Ram Kripal Yadav has put himself to the test. Having broken away from the RJD, he is testing his strength as a “field man” after five years as the “boy in the house” that he claims Lalu Prasad had made him.
The Pataliputra battle has become one of prestige between Lalu, who has fielded his daughter Misa Bharati, and Ram Kripal, his loyalist for three decades who has joined the BJP. With the crucial Yadav vote set to be divided, Ram Kripal is also trying to woo core supporters of the BJP, the upper-caste Hindus.
On Saturday, he begins his field trip on a white Fortuner with a visit to Mohan Singh at Bishnupura village, which has over 5,000 upper-caste Rajputs. Singh has lost his 24-year-old son, Randhir Kumar, an SSB constable in Bahraich, UP, shot dead by a colleague, allegedly over a fight over a mobile.
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Ram Kripal listens to the father’s version and tells him he is not convinced with the SSB version. A village doctor shows him the postmortem report and says Randhir was hit only in the thigh and died because he was taken to a hospital too late. “Please let me know if you need my assistance,” Ram Kripal says, hands folded.
At Bihta town, he visits a Shiva temple before meeting voters. R K Singh, 20, of adjoining Bilap village, says, “Now, everything is clear,” and explains, “Ram Kripalji was already popular. Now that he is with the BJP, many Yadavs and almost all upper-caste people are with him. It is another MY (Modi-Yadav) working for him against Lalu’s MY (Muslim-Yadav).”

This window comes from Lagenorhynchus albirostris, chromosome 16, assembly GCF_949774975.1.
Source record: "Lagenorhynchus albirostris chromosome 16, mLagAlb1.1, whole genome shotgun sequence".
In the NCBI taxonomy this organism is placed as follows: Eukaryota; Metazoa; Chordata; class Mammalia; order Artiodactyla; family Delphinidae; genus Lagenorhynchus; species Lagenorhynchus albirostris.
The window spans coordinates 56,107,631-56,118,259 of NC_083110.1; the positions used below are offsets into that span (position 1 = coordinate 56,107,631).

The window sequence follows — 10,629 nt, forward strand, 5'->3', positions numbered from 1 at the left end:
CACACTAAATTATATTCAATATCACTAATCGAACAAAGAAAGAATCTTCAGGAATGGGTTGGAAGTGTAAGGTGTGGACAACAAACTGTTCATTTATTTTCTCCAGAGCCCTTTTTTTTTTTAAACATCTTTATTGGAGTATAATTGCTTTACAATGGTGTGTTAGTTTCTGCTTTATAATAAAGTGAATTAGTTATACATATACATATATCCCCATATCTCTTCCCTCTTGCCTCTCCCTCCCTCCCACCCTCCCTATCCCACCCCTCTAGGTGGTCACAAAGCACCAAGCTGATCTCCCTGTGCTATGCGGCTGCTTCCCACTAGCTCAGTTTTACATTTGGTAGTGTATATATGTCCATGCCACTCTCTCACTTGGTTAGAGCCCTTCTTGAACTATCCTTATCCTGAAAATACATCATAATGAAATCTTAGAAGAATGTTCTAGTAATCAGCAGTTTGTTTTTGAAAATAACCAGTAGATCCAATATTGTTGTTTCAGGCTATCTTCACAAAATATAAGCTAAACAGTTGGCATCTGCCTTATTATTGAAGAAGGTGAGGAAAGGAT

A group from Daulatpur, Kunjwa and Dayalpur, waits outside the temple. They too say they have always been supporters of Ram Kripal. “We have shifted from RJD to BJP,” says Raju Yadav.
At Yadav-dominated Dilawarpur, former mukhiya Sanjay Yadav leads him to voters. Ram Kripal rides a motorbike for a while and then walks to every house. A group of women wonder if the road outside their house will be repaired. Asked who will win, a woman says: “Our men decide that.” Dhananjay Kumar puts in: “Ram Kripal stands a good chance as he stays connected.” Villagers say it is a straight fight between Misa and Ram Kripal with sitting JD (U) MP Ranjan Prasad Yadav “out of the running”.
After a bumpy ride for a few kilometres comes Dariaypur of upper-caste Brahmins and Bhumihars. Brahmin elders complain that it is only after joining the BJP that Ram Kripal has visited them. He promises to visit them more often.
Jogipur’s Yadavs are not as supportive. They complain about no MLA or MP fulfilling their promises about roads and electricity. Sensing the mood, Ram Kripal speaks through a mike in the car. “Trust me, roads will be built after the elections.” He goes on to explain why he had to shift sides: “The RJD suffered many downs but I stayed as its loyal servant. But social justice means family justice to Laluji. I was ready to accept any third candidate, but Laluji was insistent on Misa and I had to take a tough decision.” He adds he is the same old Ram Kripal but now with a lotus that is set to bloom.
The villagers are still not convinced. Ram Iqbal ‘Laluji’ says: “Those who work for us will get our support. There are also issues of old-age pension and several people who should have been BPL are included as APL.”
On the way back, Dariyapur’s Brahmins are ready with tea. Ram Kripal has to rush it, having sought permission for public contact only till 4 pm. He is on the way to his last stop, Lai, but has to stop at the house of a relative of former MLA Ram Janam Sharma. Here, the band plays to welcome him. A BJP flag atop a house suggests the mood.
It is soon 4 pm. He had wanted to visit a Muslim village but that will have to wait another day.
Two groups of supporters are seen arguing over the results. A motorcyclist tells an elderly man: “Last time Lalu lost; this time Misa will.”